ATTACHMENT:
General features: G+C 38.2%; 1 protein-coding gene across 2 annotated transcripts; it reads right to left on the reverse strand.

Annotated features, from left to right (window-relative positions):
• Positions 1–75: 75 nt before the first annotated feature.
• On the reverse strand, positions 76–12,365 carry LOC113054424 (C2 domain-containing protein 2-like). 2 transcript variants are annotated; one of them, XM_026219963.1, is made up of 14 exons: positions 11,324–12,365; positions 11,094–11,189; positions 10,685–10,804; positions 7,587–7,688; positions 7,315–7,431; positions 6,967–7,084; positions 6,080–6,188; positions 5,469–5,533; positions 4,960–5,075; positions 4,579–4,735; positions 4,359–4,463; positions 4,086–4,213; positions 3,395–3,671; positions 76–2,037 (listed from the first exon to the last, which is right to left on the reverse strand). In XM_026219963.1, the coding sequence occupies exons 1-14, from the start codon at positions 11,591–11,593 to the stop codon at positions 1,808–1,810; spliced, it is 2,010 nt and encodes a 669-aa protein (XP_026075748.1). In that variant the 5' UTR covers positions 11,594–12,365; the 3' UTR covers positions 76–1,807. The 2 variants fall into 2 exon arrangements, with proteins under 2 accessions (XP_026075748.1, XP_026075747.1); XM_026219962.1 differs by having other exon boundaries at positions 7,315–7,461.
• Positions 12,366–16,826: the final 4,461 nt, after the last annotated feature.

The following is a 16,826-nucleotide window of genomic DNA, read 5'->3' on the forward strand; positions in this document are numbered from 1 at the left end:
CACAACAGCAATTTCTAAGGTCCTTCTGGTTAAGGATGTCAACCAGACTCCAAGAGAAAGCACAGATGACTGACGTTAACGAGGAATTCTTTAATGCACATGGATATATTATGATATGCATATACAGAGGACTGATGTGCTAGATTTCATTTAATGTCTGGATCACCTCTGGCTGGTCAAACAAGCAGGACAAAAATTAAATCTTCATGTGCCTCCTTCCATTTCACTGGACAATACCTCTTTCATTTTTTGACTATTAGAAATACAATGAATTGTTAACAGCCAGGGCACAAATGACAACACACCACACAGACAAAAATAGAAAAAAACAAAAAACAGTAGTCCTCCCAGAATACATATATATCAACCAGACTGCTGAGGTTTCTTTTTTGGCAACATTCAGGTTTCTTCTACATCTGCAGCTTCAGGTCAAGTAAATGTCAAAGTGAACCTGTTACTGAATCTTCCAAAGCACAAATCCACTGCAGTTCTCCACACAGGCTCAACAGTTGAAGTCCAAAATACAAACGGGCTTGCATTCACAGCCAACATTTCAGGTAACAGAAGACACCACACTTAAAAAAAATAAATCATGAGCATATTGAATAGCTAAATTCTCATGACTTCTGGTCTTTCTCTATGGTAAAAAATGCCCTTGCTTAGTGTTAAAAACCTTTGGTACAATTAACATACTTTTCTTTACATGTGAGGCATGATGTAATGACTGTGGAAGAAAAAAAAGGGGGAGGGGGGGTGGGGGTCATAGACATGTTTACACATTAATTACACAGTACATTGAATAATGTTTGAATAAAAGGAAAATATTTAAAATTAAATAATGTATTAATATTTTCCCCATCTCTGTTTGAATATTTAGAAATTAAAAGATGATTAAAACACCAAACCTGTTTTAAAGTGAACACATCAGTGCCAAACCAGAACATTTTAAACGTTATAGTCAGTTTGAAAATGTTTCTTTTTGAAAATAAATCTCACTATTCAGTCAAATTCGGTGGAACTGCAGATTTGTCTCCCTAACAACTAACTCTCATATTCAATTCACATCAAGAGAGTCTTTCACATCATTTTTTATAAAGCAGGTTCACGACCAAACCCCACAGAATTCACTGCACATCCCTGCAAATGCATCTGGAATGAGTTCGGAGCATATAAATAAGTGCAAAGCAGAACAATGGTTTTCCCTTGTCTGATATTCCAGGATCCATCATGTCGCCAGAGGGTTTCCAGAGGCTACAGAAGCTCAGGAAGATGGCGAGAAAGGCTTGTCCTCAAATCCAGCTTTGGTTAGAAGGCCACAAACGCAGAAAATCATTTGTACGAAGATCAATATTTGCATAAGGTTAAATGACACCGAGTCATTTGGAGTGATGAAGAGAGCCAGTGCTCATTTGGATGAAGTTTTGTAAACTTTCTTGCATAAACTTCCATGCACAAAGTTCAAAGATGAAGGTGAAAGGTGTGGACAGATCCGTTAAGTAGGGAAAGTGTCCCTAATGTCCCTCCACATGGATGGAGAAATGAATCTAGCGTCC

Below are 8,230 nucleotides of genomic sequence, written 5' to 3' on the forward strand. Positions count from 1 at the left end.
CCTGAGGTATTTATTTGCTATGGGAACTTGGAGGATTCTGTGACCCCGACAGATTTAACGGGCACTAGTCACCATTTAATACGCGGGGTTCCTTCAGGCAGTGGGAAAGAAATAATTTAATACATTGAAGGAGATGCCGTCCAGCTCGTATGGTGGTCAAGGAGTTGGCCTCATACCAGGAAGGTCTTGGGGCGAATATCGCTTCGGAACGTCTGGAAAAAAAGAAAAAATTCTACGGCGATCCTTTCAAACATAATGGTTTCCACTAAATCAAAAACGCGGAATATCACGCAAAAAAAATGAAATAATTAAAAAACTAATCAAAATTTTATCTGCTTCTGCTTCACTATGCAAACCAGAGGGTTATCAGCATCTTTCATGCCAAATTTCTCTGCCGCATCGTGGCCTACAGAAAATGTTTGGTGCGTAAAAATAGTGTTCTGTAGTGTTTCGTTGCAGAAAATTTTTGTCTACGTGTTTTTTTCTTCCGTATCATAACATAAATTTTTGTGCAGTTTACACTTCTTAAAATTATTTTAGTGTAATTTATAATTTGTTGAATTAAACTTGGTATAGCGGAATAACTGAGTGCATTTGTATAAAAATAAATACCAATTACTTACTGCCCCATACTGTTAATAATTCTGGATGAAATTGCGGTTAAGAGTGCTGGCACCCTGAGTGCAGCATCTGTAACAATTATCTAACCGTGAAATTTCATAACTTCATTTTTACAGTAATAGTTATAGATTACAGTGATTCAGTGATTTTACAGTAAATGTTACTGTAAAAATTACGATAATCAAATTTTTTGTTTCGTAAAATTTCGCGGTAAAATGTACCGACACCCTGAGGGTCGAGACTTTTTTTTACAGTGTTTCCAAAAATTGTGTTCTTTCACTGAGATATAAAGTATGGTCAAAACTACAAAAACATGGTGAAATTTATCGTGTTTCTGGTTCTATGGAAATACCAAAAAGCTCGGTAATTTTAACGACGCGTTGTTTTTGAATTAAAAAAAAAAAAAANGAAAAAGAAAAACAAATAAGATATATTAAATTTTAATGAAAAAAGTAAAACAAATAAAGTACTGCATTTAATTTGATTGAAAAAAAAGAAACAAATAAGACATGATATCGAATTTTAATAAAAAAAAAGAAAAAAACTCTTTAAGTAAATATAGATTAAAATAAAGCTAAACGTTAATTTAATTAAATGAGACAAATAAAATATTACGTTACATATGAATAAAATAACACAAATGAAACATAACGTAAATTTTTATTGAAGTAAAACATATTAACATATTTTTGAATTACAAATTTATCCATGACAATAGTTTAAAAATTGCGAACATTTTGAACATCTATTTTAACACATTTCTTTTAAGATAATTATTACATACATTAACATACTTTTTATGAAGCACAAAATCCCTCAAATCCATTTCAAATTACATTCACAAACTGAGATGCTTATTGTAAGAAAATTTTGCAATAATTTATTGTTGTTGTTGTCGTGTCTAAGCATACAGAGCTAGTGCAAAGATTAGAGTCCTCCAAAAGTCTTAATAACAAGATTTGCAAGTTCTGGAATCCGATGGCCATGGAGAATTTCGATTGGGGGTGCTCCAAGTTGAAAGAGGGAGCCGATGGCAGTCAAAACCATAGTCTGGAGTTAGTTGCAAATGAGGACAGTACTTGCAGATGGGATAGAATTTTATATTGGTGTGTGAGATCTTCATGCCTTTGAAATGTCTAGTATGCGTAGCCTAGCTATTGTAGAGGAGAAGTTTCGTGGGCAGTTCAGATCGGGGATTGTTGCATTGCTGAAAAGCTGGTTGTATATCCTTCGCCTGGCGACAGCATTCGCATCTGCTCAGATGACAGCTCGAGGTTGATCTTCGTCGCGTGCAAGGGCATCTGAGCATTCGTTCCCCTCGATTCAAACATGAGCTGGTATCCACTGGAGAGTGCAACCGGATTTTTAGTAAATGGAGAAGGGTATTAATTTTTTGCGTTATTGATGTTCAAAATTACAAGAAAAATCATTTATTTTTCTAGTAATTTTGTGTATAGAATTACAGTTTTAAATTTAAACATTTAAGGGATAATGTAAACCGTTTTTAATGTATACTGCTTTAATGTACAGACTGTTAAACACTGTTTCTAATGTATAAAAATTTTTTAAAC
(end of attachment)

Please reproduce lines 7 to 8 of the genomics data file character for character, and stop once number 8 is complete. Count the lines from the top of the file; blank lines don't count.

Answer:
CACAACAGCAATTTCTAAGGTCCTTCTGGTTAAGGATGTCAACCAGACTCCAAGAGAAAGCACAGATGACTGACGTTAACGAGGAATTCTTTAATGCACATGGATATATTATGATATGCATATACAGAGGACTGATGTGCTAGATTTCATTTAATGTCTGGATCACCTCTGGCTGGTCAAACAAGCAGGACAAAAATTAAATCTTCATGTGCCTCCTTCCATTTCACTGGACAATACCTCTTTCATTTTTTGACTATTAGAAATACAATGAATTGTTAACAGCCAGGGCACAAATGACAACACACCACACAGACAAAAATAGAAAAAAACAAAAAACAGTAGTCCTCCCAGAATACATATATATCAACCAGACTGCTGAGGTTTCTTTTTTGGCAACATTCAGGTTTCTTCTACATCTGCAGCTTCAGGTCAAGTAAATGTCAAAGTGAACCTGTTACTGAATCTTCCAAAGCACAAATCCACTGCAGTTCTCCACACAGGCTCAACAGTTGAAGTCCAAAATACAAACGGGCTTGCATTCACAGCCAACATTTCAGGTAACAGAAGACACCACACTTAAAAAAAATAAATCATGAGCATATTGAATAGCTAAATTCTCATGACTTCTGGTCTTTCTCTATGGTAAAAAATGCCCTTGCTTAGTGTTAAAAACCTTTGGTACAATTAACATACTTTTCTTTACATGTGAGGCATGATGTAATGACTGTGGAAGAAAAAAAAGGGGGAGGGGGGGTGGGGGTCATAGACATGTTTACACATTAATTACACAGTACATTGAATAATGTTTGAATAAAAGGAAAATATTTAAAATTAAATAATGTATTAATATTTTCCCCATCTCTGTTTGAATATTTAGAAATTAAAAGATGATTAAAACACCAAACCTGTTTTAAAGTGAACACATCAGTGCCAAACCAGAACATTTTAAACGTTATAGTCAGTTTGAAAATGTTTCTTTTTGAAAATAAATCTCACTATTCAGTCAAATTCGGTGGAACTGCAGATTTGTCTCCCTAACAACTAACTCTCATATTCAATTCACATCAAGAGAGTCTTTCACATCATTTTTTATAAAGCAGGTTCACGACCAAACCCCACAGAATTCACTGCACATCCCTGCAAATGCATCTGGAATGAGTTCGGAGCATATAAATAAGTGCAAAGCAGAACAATGGTTTTCCCTTGTCTGATATTCCAGGATCCATCATGTCGCCAGAGGGTTTCCAGAGGCTACAGAAGCTCAGGAAGATGGCGAGAAAGGCTTGTCCTCAAATCCAGCTTTGGTTAGAAGGCCACAAACGCAGAAAATCATTTGTACGAAGATCAATATTTGCATAAGGTTAAATGACACCGAGTCATTTGGAGTGATGAAGAGAGCCAGTGCTCATTTGGATGAAGTTTTGTAAACTTTCTTGCATAAACTTCCATGCACAAAGTTCAAAGATGAAGGTGAAAGGTGTGGACAGATCCGTTAAGTAGGGAAAGTGTCCCTAATGTCCCTCCACATGGATGGAGAAATGAATCTAGCGTCC

Below are 8,230 nucleotides of genomic sequence, written 5' to 3' on the forward strand. Positions count from 1 at the left end.